With the emergence of modern techniques of environmental analysis and widespread availability of accessible tools and quantitative data, the question of environmental determinism is once again on the agenda. This paper is theoretical in character, attempting, for the benefit of drawing up research designs, to understand and evaluate the character of environmental determinism. We reach three main conclusions: (1) in a typical pattern of research design, studies seek to detect simultaneous shifts in the environmental and archaeological records, variously positing the former to have influenced, triggered or caused the latter; (2) the question of determinism involves uncertainty about the justification for the above research design in particular in what comes to biologism and the concept of environmental thresholds on the one hand and the externality of the drivers of transformation in human groups and societies on the other; (3) adapting the concepts of the social production of vulnerability and the social basis of hazards from anthropology may help to clarify the available research design choices at hand.
This article discusses the role of archives of transitional justice and “dealing with the past” (DWP) mechanisms when determining the fate of missing persons. The concept of dealing with the past, the terms “enforced disappearance” and “missing person”, and the specific role of archives in periods of transition are examined. Subsequently, specific questions and challenges related to access and use of archives by DWP mechanisms, including those mechanisms with a mandate to determine the fate of missing persons, are described. Many questions related to access to archives, information management and preservation of records are similarly applicable to DWP mechanisms in general and to specific mechanisms mandated to search for missing persons. The article provides some examples of States’ obligations related to maintaining and providing access to archives that could assist in the search for missing persons under international law and policy. The article concludes by emphasizing the importance of the preservation and protection of archives relevant for dealing with the past. It further highlights the need to grant DWP mechanisms, especially those aimed at determining the fate of missing persons, access to those archives.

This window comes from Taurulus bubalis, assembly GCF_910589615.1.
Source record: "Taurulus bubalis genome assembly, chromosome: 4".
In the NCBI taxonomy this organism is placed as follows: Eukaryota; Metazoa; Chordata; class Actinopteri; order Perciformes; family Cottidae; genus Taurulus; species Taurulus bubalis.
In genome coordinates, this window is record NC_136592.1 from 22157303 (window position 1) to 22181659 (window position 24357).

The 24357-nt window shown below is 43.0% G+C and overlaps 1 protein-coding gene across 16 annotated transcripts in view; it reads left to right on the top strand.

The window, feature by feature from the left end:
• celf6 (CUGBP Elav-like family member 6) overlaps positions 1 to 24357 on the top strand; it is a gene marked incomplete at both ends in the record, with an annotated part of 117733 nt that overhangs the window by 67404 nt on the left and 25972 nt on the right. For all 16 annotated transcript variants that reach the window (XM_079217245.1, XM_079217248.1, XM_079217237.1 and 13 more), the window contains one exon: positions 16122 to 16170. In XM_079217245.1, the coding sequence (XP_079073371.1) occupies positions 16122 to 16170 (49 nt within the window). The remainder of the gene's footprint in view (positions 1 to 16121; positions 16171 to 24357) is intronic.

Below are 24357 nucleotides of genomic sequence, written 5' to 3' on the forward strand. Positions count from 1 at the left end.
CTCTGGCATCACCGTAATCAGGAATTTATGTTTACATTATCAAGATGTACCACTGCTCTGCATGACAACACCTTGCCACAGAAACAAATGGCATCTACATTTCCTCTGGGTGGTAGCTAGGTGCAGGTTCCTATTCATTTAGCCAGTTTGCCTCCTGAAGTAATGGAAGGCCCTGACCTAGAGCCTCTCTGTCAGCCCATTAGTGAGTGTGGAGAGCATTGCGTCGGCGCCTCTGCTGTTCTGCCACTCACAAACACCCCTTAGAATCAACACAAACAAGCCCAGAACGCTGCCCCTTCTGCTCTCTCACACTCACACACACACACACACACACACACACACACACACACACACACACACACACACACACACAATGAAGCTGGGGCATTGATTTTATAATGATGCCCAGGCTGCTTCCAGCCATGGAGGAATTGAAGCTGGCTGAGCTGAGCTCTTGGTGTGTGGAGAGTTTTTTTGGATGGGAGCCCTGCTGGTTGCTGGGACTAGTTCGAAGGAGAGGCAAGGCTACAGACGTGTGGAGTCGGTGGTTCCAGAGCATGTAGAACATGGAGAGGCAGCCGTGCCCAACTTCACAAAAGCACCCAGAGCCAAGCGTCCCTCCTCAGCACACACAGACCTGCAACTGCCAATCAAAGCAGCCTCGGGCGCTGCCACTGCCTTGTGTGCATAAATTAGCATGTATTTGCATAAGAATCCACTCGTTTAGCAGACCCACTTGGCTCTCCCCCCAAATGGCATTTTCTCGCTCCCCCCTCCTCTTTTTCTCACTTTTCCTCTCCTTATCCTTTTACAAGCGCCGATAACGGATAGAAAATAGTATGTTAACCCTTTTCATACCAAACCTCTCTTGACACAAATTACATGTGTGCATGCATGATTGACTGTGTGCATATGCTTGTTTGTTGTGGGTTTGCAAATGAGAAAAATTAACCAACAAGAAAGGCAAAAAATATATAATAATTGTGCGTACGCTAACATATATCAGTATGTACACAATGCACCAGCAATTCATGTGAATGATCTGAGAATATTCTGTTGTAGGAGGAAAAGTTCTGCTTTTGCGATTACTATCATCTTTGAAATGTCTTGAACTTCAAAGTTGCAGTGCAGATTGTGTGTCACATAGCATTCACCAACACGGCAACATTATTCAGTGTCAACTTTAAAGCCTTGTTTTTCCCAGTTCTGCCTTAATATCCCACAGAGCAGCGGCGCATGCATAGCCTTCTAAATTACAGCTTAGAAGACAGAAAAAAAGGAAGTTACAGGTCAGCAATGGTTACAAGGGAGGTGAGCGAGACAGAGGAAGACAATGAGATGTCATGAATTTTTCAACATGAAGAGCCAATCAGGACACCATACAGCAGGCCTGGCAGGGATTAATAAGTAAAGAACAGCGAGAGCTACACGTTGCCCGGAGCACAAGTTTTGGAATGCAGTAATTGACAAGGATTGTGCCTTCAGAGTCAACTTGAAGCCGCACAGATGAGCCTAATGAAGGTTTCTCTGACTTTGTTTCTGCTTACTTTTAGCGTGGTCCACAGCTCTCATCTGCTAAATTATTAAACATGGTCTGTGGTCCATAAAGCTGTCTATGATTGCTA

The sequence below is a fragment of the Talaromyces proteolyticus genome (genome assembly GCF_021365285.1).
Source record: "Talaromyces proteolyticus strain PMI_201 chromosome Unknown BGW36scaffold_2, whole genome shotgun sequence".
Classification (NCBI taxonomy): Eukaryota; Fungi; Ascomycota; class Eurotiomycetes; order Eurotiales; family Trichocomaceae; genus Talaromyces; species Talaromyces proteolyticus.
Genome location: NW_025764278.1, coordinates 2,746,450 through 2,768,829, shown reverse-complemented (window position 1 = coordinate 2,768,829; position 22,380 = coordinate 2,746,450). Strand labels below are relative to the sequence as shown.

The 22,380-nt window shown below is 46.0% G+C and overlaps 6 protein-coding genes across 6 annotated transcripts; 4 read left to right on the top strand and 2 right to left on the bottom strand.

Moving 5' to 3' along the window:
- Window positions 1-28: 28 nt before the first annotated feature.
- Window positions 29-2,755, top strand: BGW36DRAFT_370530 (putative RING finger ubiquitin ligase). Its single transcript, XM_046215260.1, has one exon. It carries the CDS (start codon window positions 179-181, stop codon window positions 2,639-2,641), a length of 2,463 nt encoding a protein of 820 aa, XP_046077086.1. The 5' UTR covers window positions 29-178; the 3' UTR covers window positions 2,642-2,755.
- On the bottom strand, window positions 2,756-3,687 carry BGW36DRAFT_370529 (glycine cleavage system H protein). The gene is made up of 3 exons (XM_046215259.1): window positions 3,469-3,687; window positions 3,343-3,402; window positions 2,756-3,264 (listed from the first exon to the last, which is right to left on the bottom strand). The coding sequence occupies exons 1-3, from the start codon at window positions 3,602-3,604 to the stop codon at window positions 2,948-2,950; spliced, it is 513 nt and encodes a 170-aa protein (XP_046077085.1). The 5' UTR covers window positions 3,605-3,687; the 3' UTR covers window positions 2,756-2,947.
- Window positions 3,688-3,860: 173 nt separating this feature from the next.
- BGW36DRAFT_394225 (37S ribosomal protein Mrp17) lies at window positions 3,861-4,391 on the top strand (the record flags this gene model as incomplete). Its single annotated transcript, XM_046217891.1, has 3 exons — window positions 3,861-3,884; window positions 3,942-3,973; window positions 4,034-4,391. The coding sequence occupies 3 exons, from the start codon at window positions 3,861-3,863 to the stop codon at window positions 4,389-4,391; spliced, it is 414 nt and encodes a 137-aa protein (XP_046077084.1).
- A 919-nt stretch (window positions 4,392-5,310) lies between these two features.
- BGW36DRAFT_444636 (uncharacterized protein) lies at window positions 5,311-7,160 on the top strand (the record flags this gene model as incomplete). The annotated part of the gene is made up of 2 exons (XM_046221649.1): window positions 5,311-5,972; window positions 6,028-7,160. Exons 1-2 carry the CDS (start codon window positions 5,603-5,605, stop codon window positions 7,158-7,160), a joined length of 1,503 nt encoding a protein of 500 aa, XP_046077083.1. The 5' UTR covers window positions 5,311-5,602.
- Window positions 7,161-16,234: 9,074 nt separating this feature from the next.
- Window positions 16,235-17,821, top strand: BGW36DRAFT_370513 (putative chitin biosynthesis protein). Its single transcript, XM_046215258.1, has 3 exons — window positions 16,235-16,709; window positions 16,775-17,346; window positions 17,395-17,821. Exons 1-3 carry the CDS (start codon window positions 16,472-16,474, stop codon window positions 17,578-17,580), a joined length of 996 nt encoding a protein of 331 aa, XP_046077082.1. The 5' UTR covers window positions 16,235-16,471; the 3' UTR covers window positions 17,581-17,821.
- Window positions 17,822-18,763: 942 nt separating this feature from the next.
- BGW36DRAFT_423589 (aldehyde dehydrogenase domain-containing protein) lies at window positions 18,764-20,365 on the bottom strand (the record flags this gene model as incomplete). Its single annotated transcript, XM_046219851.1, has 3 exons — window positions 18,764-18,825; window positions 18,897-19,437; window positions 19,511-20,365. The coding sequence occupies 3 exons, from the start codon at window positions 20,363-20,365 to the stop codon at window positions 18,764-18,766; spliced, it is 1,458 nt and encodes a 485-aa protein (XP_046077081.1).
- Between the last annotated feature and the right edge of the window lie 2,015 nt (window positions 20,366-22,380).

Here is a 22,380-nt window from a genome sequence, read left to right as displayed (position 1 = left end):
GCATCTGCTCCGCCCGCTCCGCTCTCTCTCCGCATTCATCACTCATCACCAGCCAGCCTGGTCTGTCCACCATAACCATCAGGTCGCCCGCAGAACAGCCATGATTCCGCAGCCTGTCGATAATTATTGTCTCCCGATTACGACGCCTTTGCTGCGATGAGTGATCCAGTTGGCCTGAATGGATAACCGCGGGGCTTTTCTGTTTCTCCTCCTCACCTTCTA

Usnea viktoriana P. Clerc & Otte is described as new. It is characterized by the presence of alectorialic acid as major secondary compound mainly present in the aggregated efflorescent soralia with long isidiofibrils. Usnea parafloridana K. Mark, Will-Wolf & Randlane is synonymized with U. praetervisa (Asahina) P. Clerc. Both U. viktoriana and U. praetervisa are supported by molecular analysis. A key to the shrubby-subpendulous sorediate Usnea species in Europe is provided.